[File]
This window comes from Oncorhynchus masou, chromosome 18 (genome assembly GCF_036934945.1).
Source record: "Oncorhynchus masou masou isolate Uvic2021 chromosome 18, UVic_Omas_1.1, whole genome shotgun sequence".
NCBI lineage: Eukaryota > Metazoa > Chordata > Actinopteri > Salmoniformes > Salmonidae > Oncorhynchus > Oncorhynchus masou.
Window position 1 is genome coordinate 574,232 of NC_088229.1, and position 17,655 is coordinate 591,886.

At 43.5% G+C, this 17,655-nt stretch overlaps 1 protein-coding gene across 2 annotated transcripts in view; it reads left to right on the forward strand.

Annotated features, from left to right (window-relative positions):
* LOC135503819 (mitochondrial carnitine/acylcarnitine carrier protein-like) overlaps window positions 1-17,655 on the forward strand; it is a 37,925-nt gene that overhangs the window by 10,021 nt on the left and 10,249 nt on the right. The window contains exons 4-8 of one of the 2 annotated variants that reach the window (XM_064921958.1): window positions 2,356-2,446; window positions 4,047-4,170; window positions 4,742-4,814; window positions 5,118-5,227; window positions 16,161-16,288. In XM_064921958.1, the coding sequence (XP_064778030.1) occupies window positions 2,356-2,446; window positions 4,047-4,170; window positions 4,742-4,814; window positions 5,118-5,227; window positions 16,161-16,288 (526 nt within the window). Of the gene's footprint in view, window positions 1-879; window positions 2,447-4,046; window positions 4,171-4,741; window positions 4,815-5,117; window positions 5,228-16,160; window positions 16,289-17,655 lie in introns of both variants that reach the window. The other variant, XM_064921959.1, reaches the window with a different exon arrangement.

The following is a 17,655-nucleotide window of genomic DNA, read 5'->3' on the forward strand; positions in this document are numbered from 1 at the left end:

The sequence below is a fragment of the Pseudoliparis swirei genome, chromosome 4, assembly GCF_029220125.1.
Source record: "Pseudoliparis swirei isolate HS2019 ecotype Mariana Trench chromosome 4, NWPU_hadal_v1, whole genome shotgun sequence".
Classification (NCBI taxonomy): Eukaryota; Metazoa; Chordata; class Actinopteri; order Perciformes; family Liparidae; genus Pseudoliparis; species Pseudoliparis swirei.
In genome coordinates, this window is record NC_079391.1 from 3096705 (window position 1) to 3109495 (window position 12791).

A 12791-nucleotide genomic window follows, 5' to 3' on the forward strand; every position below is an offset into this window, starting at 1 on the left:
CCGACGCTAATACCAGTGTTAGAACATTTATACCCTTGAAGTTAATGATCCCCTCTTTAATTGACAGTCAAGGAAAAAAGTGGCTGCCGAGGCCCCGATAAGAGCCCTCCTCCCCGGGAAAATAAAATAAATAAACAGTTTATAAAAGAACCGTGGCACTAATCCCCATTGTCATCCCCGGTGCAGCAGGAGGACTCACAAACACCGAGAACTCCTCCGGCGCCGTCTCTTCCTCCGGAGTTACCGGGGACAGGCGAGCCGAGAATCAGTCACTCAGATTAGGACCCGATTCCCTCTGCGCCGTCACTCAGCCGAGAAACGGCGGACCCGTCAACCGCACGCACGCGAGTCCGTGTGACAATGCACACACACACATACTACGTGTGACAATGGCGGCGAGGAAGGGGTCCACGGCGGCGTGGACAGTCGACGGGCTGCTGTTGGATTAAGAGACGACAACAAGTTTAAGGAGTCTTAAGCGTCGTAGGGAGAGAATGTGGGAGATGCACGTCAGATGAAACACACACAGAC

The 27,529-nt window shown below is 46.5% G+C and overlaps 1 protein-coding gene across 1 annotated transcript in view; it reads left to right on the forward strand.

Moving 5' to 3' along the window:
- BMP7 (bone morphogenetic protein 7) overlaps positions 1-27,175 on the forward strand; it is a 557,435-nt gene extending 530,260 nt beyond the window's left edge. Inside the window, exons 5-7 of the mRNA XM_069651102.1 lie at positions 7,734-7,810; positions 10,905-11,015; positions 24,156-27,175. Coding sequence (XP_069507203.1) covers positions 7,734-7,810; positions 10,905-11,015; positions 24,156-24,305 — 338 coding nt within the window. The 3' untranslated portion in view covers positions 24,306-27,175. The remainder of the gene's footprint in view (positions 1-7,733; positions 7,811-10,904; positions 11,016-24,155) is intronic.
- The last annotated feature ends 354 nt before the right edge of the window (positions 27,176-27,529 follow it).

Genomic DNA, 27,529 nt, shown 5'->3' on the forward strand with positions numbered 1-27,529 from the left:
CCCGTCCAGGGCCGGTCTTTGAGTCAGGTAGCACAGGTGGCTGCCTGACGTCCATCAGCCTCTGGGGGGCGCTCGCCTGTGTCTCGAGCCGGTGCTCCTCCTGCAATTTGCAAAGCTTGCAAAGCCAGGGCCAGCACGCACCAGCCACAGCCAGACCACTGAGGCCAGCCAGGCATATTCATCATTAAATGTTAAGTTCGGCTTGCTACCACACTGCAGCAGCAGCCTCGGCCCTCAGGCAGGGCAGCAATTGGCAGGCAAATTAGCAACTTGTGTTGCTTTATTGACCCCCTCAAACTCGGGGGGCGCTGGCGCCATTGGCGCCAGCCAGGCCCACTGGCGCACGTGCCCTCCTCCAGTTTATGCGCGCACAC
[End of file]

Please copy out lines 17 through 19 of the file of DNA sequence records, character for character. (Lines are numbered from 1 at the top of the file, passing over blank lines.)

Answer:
- BMP7 (bone morphogenetic protein 7) overlaps positions 1-27,175 on the forward strand; it is a 557,435-nt gene extending 530,260 nt beyond the window's left edge. Inside the window, exons 5-7 of the mRNA XM_069651102.1 lie at positions 7,734-7,810; positions 10,905-11,015; positions 24,156-27,175. Coding sequence (XP_069507203.1) covers positions 7,734-7,810; positions 10,905-11,015; positions 24,156-24,305 — 338 coding nt within the window. The 3' untranslated portion in view covers positions 24,306-27,175. The remainder of the gene's footprint in view (positions 1-7,733; positions 7,811-10,904; positions 11,016-24,155) is intronic.
- The last annotated feature ends 354 nt before the right edge of the window (positions 27,176-27,529 follow it).

Genomic DNA, 27,529 nt, shown 5'->3' on the forward strand with positions numbered 1-27,529 from the left: